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Dr. Chris Armstrong

Research Associate, LINK Centre

chris.armstrong@wits.ac.za

Dr. Chris Armstrong—PhD (Wits), Master of Journalism (Carleton), BA (Queen’s)—joined the LINK Centre in 2003. His teaching focus areas are broadcasting and digital media, and his research work spans across broadcasting policy, media studies, intellectual property rights, access to knowledge (A2K), knowledge governance, and open innovation. He established the LINK Centre's Certificate in Broadcasting Policy and Regulatory Trends in 2006, and participated in its re-launch in 2017 as the Certificate in Broadcasting and Digital Media Policy-Regulatory Trends.

Armstrong's PhD dissertation focused on South African TV policy, and he has published articles on community media, broadcast digital migration, Africa's A2K movement, and knowledge management in African small-enterprise innovation settings. He served in 2005-06 as a Researcher for the LINK Centre's Commons-Sense Project on Africa's digital information commons, and from 2007 to 2011 as Research Manager of the eight-country African Copyright and Access to Knowledge (ACA2K) network. He then participated in the expansion of ACA2K, in 2011, into the Open African Innovation Research (Open AIR) network, and served as Open AIR’s Publishing and Communications Consultant from 2011 to 2014. He is currently an Open AIR Research Associate, working with Open AIR researchers in both South Africa and Canada, doing research on the maker movement.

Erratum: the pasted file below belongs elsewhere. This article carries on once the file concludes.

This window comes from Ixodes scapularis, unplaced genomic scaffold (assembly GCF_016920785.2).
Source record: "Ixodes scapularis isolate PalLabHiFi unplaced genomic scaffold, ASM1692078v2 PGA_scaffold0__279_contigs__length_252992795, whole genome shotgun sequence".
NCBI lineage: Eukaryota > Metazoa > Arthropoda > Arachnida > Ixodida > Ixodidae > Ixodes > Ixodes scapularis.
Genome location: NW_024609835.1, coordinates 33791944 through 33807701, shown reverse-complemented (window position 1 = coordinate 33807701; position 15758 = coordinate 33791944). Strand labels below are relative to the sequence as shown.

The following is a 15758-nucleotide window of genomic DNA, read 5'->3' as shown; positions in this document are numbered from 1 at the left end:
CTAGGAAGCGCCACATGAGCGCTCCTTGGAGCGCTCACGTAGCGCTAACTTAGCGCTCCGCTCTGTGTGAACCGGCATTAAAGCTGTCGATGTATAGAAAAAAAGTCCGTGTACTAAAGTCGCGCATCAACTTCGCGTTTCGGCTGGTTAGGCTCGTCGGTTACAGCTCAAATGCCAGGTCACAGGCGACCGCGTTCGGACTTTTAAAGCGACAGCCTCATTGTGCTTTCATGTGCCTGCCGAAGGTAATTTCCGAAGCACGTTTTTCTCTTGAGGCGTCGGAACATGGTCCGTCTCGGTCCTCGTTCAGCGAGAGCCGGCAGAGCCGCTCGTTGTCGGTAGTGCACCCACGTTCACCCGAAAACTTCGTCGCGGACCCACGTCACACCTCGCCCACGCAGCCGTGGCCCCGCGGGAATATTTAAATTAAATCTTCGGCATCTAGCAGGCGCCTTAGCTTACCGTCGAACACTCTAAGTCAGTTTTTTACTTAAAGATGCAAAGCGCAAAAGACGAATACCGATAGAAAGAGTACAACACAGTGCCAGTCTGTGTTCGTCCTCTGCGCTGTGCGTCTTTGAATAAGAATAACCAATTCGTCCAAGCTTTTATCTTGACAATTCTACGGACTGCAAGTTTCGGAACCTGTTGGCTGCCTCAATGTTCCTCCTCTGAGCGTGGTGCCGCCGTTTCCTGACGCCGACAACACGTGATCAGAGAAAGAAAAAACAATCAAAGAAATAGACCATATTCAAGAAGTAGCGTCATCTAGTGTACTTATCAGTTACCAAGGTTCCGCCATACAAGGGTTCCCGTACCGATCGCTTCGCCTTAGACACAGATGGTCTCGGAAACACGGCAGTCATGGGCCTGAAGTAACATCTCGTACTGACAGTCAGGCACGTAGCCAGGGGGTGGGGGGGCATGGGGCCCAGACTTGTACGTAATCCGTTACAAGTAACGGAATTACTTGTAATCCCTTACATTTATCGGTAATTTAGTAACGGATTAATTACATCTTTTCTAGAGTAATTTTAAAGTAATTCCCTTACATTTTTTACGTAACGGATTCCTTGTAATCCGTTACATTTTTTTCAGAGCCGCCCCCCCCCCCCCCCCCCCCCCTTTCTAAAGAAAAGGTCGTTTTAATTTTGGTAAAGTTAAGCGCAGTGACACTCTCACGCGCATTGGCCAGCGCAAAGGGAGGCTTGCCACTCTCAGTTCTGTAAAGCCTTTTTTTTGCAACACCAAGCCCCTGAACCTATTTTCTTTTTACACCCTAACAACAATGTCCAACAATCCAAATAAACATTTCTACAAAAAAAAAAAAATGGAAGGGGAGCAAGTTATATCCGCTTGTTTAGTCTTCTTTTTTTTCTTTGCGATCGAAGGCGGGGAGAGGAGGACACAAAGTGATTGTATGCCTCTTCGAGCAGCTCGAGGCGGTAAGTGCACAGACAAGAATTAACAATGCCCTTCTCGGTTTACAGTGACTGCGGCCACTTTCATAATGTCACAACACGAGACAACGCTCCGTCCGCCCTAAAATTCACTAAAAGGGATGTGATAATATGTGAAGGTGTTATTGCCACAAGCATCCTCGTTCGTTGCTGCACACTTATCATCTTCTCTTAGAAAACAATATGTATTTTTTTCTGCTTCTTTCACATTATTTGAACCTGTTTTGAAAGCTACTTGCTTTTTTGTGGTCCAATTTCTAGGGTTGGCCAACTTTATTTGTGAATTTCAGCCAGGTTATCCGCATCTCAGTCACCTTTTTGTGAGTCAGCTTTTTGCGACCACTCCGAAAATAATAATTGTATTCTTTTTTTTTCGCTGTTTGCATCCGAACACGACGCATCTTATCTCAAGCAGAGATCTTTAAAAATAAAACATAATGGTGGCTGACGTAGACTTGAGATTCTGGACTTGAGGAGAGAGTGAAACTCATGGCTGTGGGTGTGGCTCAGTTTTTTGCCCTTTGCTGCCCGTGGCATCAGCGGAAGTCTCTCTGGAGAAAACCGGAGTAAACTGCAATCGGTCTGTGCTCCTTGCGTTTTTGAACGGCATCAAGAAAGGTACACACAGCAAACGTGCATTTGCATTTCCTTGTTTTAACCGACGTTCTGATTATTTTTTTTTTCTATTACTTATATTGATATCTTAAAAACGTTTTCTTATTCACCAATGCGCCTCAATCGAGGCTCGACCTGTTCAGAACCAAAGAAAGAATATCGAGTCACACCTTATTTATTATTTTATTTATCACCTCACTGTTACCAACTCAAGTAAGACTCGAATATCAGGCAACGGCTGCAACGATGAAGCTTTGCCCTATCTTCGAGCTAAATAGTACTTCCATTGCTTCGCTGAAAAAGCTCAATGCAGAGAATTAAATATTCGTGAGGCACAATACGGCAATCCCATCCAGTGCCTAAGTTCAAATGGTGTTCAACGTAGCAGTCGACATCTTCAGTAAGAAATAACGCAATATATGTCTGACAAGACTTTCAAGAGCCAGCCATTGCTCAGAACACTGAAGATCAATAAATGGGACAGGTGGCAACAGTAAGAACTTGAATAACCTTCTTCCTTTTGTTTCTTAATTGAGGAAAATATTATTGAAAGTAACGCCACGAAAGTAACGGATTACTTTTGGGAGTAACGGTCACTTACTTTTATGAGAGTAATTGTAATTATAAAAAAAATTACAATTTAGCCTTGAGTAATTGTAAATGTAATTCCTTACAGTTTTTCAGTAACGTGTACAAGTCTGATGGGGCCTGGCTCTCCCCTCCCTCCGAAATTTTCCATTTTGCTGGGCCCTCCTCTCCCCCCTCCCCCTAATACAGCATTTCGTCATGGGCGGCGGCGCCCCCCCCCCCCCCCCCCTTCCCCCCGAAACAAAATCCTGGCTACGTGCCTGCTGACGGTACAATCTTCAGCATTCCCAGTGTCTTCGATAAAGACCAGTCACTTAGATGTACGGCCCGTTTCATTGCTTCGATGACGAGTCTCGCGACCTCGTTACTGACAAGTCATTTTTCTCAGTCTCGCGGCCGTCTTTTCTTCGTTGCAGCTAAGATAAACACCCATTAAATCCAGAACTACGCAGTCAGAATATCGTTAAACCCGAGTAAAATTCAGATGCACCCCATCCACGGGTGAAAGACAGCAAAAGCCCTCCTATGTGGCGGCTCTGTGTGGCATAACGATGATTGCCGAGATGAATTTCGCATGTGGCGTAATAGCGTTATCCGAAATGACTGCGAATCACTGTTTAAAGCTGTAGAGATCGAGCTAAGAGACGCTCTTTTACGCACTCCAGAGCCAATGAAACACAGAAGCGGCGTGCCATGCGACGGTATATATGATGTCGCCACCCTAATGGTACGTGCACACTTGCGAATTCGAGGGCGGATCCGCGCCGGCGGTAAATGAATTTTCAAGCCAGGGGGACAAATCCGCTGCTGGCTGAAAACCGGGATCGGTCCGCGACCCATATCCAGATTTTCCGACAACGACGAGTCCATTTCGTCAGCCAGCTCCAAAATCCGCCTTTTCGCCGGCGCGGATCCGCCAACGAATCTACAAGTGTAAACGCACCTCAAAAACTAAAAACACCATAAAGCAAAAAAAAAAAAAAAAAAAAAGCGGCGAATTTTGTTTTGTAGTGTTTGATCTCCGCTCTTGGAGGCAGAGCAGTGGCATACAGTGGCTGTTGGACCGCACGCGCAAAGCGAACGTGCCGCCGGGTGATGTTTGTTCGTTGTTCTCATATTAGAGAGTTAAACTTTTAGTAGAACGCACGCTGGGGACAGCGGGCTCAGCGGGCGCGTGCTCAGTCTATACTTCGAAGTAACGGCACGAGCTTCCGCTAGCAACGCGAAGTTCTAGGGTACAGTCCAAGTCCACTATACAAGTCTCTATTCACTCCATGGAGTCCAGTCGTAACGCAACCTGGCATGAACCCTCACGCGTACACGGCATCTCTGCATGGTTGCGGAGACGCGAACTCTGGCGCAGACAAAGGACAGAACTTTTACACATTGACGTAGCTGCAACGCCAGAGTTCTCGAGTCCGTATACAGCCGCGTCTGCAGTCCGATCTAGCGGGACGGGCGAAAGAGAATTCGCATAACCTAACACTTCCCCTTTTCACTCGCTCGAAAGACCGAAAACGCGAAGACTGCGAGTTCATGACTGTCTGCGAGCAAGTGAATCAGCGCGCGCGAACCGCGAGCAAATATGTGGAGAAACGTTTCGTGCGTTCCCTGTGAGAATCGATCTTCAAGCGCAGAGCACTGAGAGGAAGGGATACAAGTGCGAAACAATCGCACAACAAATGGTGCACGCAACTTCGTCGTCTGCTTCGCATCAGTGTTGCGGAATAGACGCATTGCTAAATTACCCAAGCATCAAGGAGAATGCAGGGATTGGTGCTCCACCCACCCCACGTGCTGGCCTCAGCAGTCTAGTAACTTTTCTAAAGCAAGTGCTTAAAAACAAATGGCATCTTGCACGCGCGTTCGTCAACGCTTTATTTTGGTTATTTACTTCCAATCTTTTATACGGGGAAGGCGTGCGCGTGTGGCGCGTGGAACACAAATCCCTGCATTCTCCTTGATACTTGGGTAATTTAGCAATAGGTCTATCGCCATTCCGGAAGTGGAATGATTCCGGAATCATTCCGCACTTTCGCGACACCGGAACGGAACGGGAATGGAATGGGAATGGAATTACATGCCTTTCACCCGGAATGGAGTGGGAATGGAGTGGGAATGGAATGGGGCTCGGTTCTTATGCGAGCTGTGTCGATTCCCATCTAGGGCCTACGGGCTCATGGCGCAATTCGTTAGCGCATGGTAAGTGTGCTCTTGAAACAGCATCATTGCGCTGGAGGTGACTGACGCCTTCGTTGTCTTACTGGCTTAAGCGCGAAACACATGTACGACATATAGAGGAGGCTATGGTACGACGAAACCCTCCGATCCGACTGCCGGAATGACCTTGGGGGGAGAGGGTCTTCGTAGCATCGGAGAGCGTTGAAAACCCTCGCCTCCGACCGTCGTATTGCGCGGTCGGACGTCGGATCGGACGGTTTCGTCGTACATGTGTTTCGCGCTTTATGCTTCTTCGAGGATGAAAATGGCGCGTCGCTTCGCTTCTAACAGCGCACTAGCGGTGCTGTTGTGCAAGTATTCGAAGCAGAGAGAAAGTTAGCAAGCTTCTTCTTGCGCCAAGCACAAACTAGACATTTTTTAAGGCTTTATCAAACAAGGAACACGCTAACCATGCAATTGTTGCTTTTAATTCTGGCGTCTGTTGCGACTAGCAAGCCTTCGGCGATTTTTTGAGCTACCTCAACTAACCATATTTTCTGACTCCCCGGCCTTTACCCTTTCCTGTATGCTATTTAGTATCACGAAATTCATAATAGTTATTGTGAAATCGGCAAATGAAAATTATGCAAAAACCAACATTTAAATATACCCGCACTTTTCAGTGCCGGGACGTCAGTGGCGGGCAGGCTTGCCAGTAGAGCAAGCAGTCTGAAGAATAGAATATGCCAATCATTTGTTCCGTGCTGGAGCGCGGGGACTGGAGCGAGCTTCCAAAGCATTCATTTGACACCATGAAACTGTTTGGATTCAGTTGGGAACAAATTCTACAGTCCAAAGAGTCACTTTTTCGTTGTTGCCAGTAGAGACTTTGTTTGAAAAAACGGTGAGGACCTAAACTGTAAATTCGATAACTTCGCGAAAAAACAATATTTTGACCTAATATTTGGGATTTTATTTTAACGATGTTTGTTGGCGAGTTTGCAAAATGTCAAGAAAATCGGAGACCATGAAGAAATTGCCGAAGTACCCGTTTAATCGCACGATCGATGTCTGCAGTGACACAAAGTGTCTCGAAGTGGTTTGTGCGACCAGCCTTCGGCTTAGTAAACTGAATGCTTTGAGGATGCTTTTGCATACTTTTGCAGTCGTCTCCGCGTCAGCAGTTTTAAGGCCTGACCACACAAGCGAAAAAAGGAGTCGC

Armstrong was one of the editors of the books Access to Knowledge in Africa: The Role of Copyright (UCT Press, 2010) and Innovation and Intellectual Property: Collaborative Dynamics in Africa (UCT Press, 2014). He serves as Publishing Editor of the LINK Centre journal, The African Journal of Information and Communication (AJIC).

Before joining LINK, Armstrong served for five years as a community radio trainer, producer and project officer with two South African NGOs: the Centre for Democratic Communications (CDC) and the National Community Radio Forum (NCRF). Before that he worked as a print and radio journalist in Canada, Japan and South Africa.

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